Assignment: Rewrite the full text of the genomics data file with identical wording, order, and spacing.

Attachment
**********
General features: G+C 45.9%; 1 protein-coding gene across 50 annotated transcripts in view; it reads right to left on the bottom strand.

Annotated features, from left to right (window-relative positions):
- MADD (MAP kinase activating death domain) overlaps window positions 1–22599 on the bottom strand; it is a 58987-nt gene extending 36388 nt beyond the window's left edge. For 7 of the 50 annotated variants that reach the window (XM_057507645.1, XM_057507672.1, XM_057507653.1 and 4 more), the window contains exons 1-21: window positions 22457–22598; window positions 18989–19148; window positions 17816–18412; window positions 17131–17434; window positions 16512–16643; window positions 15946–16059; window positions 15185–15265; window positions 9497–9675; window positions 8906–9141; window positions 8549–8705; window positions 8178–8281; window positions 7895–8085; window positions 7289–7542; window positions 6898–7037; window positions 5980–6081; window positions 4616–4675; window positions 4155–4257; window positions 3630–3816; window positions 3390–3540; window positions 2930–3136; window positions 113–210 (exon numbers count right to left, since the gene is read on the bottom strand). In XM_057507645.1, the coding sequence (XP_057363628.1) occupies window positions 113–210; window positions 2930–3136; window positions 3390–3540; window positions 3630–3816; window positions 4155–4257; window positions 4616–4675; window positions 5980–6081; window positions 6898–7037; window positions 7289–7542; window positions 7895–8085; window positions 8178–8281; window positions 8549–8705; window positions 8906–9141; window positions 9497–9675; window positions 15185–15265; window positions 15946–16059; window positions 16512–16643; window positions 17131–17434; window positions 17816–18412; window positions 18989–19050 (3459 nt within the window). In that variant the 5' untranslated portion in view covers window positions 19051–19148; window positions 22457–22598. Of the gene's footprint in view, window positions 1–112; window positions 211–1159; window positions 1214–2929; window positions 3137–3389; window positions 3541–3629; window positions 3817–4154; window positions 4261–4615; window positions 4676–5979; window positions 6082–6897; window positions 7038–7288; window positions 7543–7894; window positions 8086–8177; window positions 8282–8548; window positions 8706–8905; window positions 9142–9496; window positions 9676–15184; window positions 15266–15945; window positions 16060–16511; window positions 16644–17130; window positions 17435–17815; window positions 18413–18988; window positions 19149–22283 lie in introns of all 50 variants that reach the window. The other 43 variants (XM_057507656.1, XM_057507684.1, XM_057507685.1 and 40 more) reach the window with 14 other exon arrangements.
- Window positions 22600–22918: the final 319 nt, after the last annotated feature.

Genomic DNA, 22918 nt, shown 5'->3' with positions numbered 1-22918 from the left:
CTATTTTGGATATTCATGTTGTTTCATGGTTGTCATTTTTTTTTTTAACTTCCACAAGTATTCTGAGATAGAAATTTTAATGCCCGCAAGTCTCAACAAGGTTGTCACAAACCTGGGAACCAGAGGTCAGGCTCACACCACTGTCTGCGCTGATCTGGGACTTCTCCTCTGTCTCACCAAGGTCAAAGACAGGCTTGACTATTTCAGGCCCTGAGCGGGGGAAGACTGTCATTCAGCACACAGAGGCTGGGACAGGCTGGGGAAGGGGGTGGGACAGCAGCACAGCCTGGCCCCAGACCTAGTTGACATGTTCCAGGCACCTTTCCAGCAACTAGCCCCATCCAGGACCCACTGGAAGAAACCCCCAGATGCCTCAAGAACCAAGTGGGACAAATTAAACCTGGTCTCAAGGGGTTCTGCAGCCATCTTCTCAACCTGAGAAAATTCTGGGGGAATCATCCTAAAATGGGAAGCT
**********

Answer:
General features: G+C 45.9%; 1 protein-coding gene across 50 annotated transcripts in view; it reads right to left on the bottom strand.

Annotated features, from left to right (window-relative positions):
- MADD (MAP kinase activating death domain) overlaps window positions 1–22599 on the bottom strand; it is a 58987-nt gene extending 36388 nt beyond the window's left edge. For 7 of the 50 annotated variants that reach the window (XM_057507645.1, XM_057507672.1, XM_057507653.1 and 4 more), the window contains exons 1-21: window positions 22457–22598; window positions 18989–19148; window positions 17816–18412; window positions 17131–17434; window positions 16512–16643; window positions 15946–16059; window positions 15185–15265; window positions 9497–9675; window positions 8906–9141; window positions 8549–8705; window positions 8178–8281; window positions 7895–8085; window positions 7289–7542; window positions 6898–7037; window positions 5980–6081; window positions 4616–4675; window positions 4155–4257; window positions 3630–3816; window positions 3390–3540; window positions 2930–3136; window positions 113–210 (exon numbers count right to left, since the gene is read on the bottom strand). In XM_057507645.1, the coding sequence (XP_057363628.1) occupies window positions 113–210; window positions 2930–3136; window positions 3390–3540; window positions 3630–3816; window positions 4155–4257; window positions 4616–4675; window positions 5980–6081; window positions 6898–7037; window positions 7289–7542; window positions 7895–8085; window positions 8178–8281; window positions 8549–8705; window positions 8906–9141; window positions 9497–9675; window positions 15185–15265; window positions 15946–16059; window positions 16512–16643; window positions 17131–17434; window positions 17816–18412; window positions 18989–19050 (3459 nt within the window). In that variant the 5' untranslated portion in view covers window positions 19051–19148; window positions 22457–22598. Of the gene's footprint in view, window positions 1–112; window positions 211–1159; window positions 1214–2929; window positions 3137–3389; window positions 3541–3629; window positions 3817–4154; window positions 4261–4615; window positions 4676–5979; window positions 6082–6897; window positions 7038–7288; window positions 7543–7894; window positions 8086–8177; window positions 8282–8548; window positions 8706–8905; window positions 9142–9496; window positions 9676–15184; window positions 15266–15945; window positions 16060–16511; window positions 16644–17130; window positions 17435–17815; window positions 18413–18988; window positions 19149–22283 lie in introns of all 50 variants that reach the window. The other 43 variants (XM_057507656.1, XM_057507684.1, XM_057507685.1 and 40 more) reach the window with 14 other exon arrangements.
- Window positions 22600–22918: the final 319 nt, after the last annotated feature.

Genomic DNA, 22918 nt, shown 5'->3' with positions numbered 1-22918 from the left:
CTATTTTGGATATTCATGTTGTTTCATGGTTGTCATTTTTTTTTTTAACTTCCACAAGTATTCTGAGATAGAAATTTTAATGCCCGCAAGTCTCAACAAGGTTGTCACAAACCTGGGAACCAGAGGTCAGGCTCACACCACTGTCTGCGCTGATCTGGGACTTCTCCTCTGTCTCACCAAGGTCAAAGACAGGCTTGACTATTTCAGGCCCTGAGCGGGGGAAGACTGTCATTCAGCACACAGAGGCTGGGACAGGCTGGGGAAGGGGGTGGGACAGCAGCACAGCCTGGCCCCAGACCTAGTTGACATGTTCCAGGCACCTTTCCAGCAACTAGCCCCATCCAGGACCCACTGGAAGAAACCCCCAGATGCCTCAAGAACCAAGTGGGACAAATTAAACCTGGTCTCAAGGGGTTCTGCAGCCATCTTCTCAACCTGAGAAAATTCTGGGGGAATCATCCTAAAATGGGAAGCT